Gods and Goddesses of Ancient Greece

The Birth of the Twins Apollo and Artemis

Apollo and Artemis were two twins born by the king of the gods Zeus and Leto, a daughter of the Titans Coeus and Phoebe.

Leto was a very gracious and loveable deity but was hated by Hera, the wife of Zeus, for having seduced her husband. So when Leto became pregnant and Hera found out, she explicitly forbade any place under the sun to offer shelter to the sinful woman. She even held her daughter Eileithyia, the goddess of childbirth, firmly in her arms to prevent her from supporting Leto on her labor.

Zeus felt sorrow for Leto and transformed her into a quail (ortyx) in order to give birth to their children. However, there seemed to be no place all over Greece willing to offer a shelter to Leto, so she was wandering around desperately and aimlessly...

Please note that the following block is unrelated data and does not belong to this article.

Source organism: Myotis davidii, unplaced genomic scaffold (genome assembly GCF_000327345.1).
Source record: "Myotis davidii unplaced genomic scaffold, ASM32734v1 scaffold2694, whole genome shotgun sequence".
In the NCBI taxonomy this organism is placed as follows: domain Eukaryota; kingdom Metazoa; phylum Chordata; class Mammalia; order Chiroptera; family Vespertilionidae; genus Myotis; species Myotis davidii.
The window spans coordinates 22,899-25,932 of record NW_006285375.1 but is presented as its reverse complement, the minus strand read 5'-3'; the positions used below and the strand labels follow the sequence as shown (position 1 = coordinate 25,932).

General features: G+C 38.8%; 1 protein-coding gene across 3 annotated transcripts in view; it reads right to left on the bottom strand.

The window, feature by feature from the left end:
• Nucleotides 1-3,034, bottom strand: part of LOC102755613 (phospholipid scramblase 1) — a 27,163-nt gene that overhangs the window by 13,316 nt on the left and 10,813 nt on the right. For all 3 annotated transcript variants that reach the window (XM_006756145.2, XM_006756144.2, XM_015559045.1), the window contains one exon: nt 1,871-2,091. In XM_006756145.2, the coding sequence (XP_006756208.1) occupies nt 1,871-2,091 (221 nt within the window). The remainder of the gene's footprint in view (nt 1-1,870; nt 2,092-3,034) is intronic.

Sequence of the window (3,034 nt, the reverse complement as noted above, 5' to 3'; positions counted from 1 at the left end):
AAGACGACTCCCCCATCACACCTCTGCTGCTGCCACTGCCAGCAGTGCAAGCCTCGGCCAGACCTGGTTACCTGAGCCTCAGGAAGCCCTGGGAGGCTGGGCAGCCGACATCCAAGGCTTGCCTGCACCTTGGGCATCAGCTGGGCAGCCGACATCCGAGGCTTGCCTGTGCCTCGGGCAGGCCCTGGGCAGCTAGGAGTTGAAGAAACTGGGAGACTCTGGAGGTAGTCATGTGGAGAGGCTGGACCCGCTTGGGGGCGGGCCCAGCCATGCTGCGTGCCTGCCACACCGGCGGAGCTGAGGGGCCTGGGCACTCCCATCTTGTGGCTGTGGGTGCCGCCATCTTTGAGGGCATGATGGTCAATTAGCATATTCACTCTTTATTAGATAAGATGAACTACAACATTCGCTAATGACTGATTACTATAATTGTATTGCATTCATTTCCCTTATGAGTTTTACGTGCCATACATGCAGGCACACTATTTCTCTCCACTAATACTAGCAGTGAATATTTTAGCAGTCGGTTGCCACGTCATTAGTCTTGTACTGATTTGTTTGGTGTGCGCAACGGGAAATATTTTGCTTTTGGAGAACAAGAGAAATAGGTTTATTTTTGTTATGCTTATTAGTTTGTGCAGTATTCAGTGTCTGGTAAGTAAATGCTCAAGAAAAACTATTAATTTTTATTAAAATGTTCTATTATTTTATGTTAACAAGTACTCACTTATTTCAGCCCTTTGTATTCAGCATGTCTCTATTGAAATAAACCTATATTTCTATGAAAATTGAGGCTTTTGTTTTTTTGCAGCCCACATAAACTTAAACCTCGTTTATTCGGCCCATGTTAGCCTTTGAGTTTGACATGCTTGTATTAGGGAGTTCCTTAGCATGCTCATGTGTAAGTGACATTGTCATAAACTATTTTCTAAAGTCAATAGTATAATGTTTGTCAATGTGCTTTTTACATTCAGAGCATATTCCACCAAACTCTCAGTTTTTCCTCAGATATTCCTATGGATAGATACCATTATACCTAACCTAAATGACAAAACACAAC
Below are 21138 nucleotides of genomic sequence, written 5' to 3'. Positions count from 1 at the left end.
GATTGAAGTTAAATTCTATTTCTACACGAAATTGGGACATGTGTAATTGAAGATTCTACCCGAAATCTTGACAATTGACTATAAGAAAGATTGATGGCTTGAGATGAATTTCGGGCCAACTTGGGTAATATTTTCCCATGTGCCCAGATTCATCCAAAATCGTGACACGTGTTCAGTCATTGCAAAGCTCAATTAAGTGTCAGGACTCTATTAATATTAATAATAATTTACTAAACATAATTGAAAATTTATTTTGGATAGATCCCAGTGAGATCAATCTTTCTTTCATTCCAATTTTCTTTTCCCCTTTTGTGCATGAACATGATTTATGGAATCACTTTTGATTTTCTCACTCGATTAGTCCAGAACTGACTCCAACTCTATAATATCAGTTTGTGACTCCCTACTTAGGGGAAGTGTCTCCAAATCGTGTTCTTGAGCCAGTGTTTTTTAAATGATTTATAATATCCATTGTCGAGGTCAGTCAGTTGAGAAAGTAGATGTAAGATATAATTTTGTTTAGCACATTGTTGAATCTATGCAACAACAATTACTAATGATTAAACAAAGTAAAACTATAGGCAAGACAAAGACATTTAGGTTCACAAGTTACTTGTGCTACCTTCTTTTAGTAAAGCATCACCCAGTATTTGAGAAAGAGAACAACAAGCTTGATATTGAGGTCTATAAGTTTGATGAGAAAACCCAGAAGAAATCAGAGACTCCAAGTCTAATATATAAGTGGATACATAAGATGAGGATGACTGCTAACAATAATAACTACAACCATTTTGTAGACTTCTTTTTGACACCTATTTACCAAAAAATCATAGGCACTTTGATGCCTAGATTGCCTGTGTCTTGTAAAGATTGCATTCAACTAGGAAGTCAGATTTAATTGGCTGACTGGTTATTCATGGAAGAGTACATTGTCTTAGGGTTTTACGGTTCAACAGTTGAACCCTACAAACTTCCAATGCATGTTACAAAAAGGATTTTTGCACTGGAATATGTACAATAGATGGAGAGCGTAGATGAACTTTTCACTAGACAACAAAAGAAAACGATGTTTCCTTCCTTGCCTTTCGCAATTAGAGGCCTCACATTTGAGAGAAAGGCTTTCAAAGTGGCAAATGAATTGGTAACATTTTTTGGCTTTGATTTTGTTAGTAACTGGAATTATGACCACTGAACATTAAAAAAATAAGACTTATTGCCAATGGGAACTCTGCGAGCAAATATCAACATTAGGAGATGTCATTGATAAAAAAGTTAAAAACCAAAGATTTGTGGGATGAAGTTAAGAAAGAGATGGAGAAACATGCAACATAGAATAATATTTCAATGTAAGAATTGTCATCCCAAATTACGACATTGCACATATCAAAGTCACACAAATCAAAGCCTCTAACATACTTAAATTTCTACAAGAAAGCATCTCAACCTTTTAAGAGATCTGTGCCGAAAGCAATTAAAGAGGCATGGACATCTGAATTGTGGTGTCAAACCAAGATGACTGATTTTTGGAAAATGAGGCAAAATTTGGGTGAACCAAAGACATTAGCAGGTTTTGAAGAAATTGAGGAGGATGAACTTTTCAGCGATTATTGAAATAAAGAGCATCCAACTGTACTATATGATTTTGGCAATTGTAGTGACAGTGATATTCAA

Finally, Leto discovered a tiny cycladic island close to Mykonos named "Asteria" (or Ortygia, deriving from Leto's transformation into a quail).

This island was beaten by the waves and blown by the wind and didnít even have a fixed position in the sea, yet it was willing to accept the woman. When Leto settled on the island, the island became firm and its name was changed into "Delos"- "the unconcealed one".

Leto (Latona) and her children- detail of the painting by Jan Bruegel For nine days and nine nights Leto was suffering from strong pains, until on the tenth day, Leto went close to a small lake, leaned against a palm tree, unfastened her belt and gave birth to Artemis, the Greek goddess of the hunt.

Artemis then acted as a midwife to her mother to bring her brother Apollo to the world. For this reason, she was declared as the new goddess of the childbirth, taking the place of Heraís daughter Eilithyia.

Myths about Apollo